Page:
CHICAGO–(ENEWSPF)–June 12, 2017. The Chicago Community Bond Fund (CCBF) will continue our efforts to end the use of monetary bond and dramatically reduce pretrial detention in the wake of Governor Rauner signing SB 2034 into law last Friday. CCBF expects this new law will result in little or no decrease in the population of Cook County Jail. It falls far short of providing meaningful relief to the thousands of people currently incarcerated simply for being poor. Right now, 60% of the more than 7,000 people in the Cook County Jail are there only because they cannot afford to post a monetary bond.
Comprehensive bond reform must include ending the use of monetary bond altogether. SB 2034 merely makes recommendations that judges are not required to follow. Under SB 2034, people charged with nonviolent misdemeanors and certain Class 3 and 4 felonies (primarily retail theft and drug possession) who were initially given monetary bonds will be entitled to a review of their bond if they have not paid it within seven days. This second hearing, however, does not guarantee release and specifies no criteria for the review. In addition, most of the harms of pretrial incarceration—such as increased recidivism, the loss of jobs, loss of housing, interference with caretaking responsibilities for children of other dependents—happen after just 24 hours of pretrial detention.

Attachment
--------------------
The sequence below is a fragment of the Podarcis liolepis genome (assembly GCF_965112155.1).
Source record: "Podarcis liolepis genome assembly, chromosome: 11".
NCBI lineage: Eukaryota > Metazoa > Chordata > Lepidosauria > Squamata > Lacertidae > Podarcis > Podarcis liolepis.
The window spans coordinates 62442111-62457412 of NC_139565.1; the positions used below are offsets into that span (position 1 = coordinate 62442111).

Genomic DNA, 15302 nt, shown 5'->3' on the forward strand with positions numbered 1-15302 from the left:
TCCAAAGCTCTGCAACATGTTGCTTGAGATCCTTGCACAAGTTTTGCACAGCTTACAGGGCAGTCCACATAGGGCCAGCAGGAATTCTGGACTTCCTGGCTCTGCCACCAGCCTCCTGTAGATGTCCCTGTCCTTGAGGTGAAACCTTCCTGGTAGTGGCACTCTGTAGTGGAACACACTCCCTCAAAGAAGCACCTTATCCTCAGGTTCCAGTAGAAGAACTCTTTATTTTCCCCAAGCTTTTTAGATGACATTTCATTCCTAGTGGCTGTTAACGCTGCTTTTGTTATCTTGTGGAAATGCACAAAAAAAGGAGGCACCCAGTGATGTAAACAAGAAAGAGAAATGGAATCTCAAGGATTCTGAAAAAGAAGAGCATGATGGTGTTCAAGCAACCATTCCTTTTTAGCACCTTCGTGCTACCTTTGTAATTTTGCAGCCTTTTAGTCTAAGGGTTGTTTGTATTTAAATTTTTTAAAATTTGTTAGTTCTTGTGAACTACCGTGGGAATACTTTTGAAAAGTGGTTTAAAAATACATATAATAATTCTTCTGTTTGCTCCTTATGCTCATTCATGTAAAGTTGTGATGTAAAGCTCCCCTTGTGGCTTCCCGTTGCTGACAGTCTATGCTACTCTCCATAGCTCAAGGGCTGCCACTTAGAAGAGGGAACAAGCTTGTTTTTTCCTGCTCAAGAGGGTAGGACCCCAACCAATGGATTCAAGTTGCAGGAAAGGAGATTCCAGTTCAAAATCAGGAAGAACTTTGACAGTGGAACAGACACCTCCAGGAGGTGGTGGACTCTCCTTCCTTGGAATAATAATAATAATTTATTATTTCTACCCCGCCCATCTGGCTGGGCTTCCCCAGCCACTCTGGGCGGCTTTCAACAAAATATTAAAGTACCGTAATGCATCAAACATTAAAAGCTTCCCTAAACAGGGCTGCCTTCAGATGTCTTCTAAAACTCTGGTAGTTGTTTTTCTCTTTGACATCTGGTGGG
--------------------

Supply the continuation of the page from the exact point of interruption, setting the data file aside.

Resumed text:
In response to the signing of SB 2034, Max Suchan, CCBF’s Director of Operations, stated, “Chicago Community Bond Fund is disappointed that SB 2034 continues to allow judges to use money bond in every case before them. True comprehensive bail reform must include hard limits on the use of money bond and must also reduce the jail population. We expect little to no change in Cook County Jail’s population as a result of this new law, and no reduction in the number of people incarcerated pretrial simply for being poor. CCBF will continue working for meaningful bond reform in Illinois. ”
To date, CCBF has posted more than $400,000 to free 69 people from Cook County Jail. Posting these bonds has allowed people to keep their jobs and housing, maintain custody of their children, access adequate medical and mental health treatment, and improve the legal outcomes of their cases.
The Chicago Community Bond Fund (CCBF) pays bond for people charged with crimes in Cook County, Illinois. Through a revolving fund, CCBF supports individuals whose communities cannot afford to pay the bonds themselves and who have been impacted by structural violence. Inability to pay bond results in higher rates of conviction, longer sentences, loss of housing and jobs, separation of families, and lost custody of children. By paying bond, CCBF restores the presumption of innocence before trial and enables recipients to remain free while fighting their cases. CCBF also engages in public education about the role of bond in the criminal legal system and advocates for the abolition of money bond. CCBF is committed to longterm relationship building and organizing with people most directly impacted by criminalization and policing.